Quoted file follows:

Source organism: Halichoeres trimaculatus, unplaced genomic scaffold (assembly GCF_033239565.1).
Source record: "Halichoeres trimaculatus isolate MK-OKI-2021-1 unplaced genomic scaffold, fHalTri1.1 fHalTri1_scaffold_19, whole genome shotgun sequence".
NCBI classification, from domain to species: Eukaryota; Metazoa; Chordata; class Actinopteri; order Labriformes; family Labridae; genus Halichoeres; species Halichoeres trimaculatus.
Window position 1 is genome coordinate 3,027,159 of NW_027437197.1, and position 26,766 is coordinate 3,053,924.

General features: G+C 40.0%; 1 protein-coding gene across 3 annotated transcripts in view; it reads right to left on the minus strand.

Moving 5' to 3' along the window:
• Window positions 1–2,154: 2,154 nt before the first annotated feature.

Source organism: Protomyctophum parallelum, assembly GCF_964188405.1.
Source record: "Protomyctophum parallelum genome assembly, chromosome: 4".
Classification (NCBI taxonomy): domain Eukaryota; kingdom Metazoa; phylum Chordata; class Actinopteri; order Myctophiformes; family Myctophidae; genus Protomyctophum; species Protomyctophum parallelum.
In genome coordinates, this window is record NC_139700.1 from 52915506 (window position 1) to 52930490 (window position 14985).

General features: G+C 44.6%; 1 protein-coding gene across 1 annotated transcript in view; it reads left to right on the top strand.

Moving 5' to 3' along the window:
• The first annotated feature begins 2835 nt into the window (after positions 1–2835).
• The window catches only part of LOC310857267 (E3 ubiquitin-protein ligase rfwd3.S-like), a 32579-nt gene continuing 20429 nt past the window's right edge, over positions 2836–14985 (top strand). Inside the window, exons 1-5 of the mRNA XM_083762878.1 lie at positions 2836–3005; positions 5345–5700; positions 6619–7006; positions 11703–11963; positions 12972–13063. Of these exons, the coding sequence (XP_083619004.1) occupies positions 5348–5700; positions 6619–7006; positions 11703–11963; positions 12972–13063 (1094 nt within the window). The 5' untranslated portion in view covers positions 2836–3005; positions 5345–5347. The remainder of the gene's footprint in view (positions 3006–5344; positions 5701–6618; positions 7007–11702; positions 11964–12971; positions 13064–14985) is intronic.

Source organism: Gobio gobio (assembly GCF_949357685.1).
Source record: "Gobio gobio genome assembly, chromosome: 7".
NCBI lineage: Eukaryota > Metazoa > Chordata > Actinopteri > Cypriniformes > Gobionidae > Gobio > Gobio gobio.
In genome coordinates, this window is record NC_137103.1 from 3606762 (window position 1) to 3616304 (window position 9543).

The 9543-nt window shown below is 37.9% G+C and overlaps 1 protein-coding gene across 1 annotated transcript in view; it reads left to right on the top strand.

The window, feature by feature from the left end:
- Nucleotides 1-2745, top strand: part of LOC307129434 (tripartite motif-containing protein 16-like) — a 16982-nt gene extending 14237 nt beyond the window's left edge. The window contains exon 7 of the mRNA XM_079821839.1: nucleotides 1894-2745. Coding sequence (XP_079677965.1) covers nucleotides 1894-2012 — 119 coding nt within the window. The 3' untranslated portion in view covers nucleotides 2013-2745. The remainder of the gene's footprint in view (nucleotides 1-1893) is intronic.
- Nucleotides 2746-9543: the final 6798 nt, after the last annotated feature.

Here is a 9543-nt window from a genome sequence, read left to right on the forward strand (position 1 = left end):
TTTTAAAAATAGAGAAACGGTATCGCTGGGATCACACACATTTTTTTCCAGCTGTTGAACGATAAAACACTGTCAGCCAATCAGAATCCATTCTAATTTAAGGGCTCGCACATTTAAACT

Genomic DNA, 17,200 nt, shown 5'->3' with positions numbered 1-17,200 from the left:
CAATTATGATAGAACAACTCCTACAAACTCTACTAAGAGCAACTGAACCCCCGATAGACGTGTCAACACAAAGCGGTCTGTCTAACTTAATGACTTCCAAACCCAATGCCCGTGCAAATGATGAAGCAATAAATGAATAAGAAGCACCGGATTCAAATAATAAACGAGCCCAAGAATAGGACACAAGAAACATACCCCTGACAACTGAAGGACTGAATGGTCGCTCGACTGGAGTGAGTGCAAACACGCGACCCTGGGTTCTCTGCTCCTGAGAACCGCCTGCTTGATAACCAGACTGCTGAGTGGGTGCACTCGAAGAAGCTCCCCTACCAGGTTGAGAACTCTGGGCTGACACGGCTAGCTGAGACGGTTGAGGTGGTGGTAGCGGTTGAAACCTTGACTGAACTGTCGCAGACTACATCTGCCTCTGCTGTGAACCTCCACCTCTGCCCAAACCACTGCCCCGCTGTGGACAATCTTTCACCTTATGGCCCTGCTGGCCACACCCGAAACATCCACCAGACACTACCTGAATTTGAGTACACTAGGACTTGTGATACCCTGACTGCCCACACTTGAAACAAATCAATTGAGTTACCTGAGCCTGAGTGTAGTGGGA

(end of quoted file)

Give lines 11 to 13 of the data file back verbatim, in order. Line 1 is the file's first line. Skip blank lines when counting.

In genome coordinates, this window is record NC_139700.1 from 52915506 (window position 1) to 52930490 (window position 14985).

General features: G+C 44.6%; 1 protein-coding gene across 1 annotated transcript in view; it reads left to right on the top strand.

Moving 5' to 3' along the window: